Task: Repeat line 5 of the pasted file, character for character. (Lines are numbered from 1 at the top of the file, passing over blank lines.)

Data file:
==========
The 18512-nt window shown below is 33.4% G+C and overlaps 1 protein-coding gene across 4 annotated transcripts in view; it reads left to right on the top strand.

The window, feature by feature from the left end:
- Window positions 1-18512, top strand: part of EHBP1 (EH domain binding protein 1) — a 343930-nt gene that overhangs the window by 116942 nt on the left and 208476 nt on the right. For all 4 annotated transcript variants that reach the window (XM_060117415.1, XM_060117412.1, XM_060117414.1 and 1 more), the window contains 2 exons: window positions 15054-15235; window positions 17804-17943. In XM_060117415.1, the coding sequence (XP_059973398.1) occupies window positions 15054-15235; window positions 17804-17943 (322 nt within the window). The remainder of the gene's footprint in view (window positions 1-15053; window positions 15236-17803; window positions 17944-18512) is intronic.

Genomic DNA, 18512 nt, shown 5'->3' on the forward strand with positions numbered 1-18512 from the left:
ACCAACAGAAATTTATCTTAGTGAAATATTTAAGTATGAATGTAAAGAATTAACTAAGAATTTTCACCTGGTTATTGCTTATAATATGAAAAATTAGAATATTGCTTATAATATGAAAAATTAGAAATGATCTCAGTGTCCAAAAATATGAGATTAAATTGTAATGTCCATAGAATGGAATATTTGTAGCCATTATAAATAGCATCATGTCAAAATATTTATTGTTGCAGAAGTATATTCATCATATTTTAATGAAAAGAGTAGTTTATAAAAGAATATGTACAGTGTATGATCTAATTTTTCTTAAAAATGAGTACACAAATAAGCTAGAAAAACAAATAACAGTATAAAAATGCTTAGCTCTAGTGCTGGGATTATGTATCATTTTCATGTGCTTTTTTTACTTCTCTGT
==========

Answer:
ACCAACAGAAATTTATCTTAGTGAAATATTTAAGTATGAATGTAAAGAATTAACTAAGAATTTTCACCTGGTTATTGCTTATAATATGAAAAATTAGAATATTGCTTATAATATGAAAAATTAGAAATGATCTCAGTGTCCAAAAATATGAGATTAAATTGTAATGTCCATAGAATGGAATATTTGTAGCCATTATAAATAGCATCATGTCAAAATATTTATTGTTGCAGAAGTATATTCATCATATTTTAATGAAAAGAGTAGTTTATAAAAGAATATGTACAGTGTATGATCTAATTTTTCTTAAAAATGAGTACACAAATAAGCTAGAAAAACAAATAACAGTATAAAAATGCTTAGCTCTAGTGCTGGGATTATGTATCATTTTCATGTGCTTTTTTTACTTCTCTGT